Three out of Four

I mostly like church.  As a stipendiary curate, it’s as well.  But there are days I dread, like today.  

In our four churches in three parishes, there are generally six or seven services on a Sunday.  Some of these clash, but it is possible to be leading at five services on a day (go on, now’s a great time to point out that clergy don’t work for the rest of the week.  Come on if you’re hard enough).  Because there are several people able to contribute in various  ways to each kind of service, it’s rare for me to be doing more than three on a Sunday.

But this week has been looming for a while – my Training Incumbent is away (and I don’t begrudge him a second of his well-earned holiday).  The rota was tricky, but ended up with me presiding at Holy Communion and preaching at 0800, presiding (with a Deacon to do lots of bits) and preaching at 0930, deaconing and preaching at 1115, and leading and preaching at Evensong tonight.

The trouble with preaching the same sermon multiple times is that I start to spot all the fatal flaws on the second time, and by the third, usually assume everything I’ve written is utter drivel.  (I don’t know, you’d have to ask them, but people seem to listen).  I’ve been writing out sermons in full ever since the start of my curacy, although it’s been a long time since my TI wanted to inspect them beforehand.  But somehow the habit had remained, of getting all the phrases, everything I wanted to say, on paper.  I say had, because two Sundays ago I really really struggled to capture what I wanted to say on paper.  I ended up drawing the sermon instead as a mind map, and in delivery, it really worked.  So I decided this week to see if this unexpected result was a one off….and haven’t written a sermon.  Instead, I have all the facts I want on two sheets of mind map.  

I’ve preached three times now from the notes, and the sermon has come out differently each time.  In fact, the endings have each time been very different.  But each time it has seemed right, and each time people have had comments or questions which tend to indicate they engaged.  It’s been more interesting to me as I can enlarge on something easily if people appear interested – and cut bits out easily too – just ignore a branch on the diagram.  It has freed me to connect better with people, and to be more myself as I preach.  It leaves more room for the Holy Spirit to work.  This makes it energising rather than draining.  So three services down, and I’m still standing.  Tonight’s sermon for Evensong “should” be 20 minutes – the longest of the day.  I’m rather looking forward to it!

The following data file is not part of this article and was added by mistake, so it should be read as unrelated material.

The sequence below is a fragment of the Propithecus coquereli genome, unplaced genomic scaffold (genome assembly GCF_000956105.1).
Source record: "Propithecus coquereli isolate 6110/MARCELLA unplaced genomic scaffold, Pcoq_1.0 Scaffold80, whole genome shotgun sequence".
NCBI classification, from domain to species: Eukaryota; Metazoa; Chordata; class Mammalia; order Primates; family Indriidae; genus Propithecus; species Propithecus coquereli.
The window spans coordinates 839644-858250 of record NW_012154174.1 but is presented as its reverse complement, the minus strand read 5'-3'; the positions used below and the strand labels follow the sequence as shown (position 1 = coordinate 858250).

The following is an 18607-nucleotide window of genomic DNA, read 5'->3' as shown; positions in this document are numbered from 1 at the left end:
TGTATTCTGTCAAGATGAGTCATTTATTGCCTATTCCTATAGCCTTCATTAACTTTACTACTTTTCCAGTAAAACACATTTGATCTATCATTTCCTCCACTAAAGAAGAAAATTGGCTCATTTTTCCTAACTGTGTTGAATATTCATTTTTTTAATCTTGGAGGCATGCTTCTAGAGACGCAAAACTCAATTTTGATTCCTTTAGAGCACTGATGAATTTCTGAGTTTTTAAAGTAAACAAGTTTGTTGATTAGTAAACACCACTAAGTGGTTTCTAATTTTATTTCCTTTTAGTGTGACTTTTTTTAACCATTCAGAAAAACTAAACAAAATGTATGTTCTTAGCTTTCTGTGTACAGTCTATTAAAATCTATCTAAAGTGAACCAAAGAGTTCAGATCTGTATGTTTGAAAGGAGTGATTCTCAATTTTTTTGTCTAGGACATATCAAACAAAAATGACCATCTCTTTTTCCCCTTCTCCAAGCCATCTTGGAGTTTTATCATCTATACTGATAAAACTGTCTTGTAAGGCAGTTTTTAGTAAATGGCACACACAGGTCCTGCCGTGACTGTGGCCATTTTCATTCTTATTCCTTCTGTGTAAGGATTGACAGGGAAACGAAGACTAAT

5 responses to “Three out of Four

  1. I like the sound of your mind-map sermons! And I like the idea that 20 mins is a Long Sermon.
    There's many a preacher who could take both points on board.
    As warden I used to listen to the same sermon, almost word-for-word, given to the mainly retired congregation at the “early” communion, and the mainly young families congregation at the second service.
    Your mind map, with room for differentiation, sounds much better.

  2. Thanks of your comment Kirsten.
    I usually aim for about 10 minutes for morning services, which means I sometimes preach for 15 minutes, but not longer – else I'll be late for the next service. One of our 8 am congregations has told me several times that “we never used to have a sermon at all” (under previous incumbent) but I ignore that, and they get up to 10 minutes.
    Although the churches are only around 4 miles apart, they have very different contexts and congregations, and so room to differentiate seems vital to me. I used to deviate from written words, but it made it hard to get back “on page”. Mindmaps are the way forward – and yes, make the tone very adaptable too.
    I can't be the first preacher to find this way works 🙂

  3. Evensong is one of my favourite services, and all went according to plan. A sermon was preached, people nodded vigorously, looked thoughtful, chuckled and generally participated as far as any Evensong congregation could be expected to.

    And I got engaged in congregation on the door about some of the finer points of the Herod Family tree – thank goodness I had a copy of it with me. Between Herod the Great and five wives and half brothers and granddaughters it was quite confusing – just like any other family, if more actively murderous than most.

  4. I have long lacked the discipline of writing out sermon scripts. When worship portfolio in college required them the 'script' was put together after the event once I had found out where it led in the moment.

    For me preaching is dialogue of sorts, I might be the only one verbalising but the congregation shape where I go – by what I know of them, from their reaction, from something in the air of the moment…

    The same sermon is never the same – and I'm sure it isn't however much scripted – the soil in which it lands will vary and yes a couple of miles can be a vastly different micro-climate!

    (Whilst I only usually manage 2-3 services a week – the churches want to meet at the same time and I missed the cloning class at college – we fly solo for the whole gig, quite a different dynamic, and the day starts at a more civilised time for us chapel folk!!)

  5. I never thought of making up portfolio sermons after the event! Brilliant. And I like your idea of microclimates – please may I steal it and recycle it?

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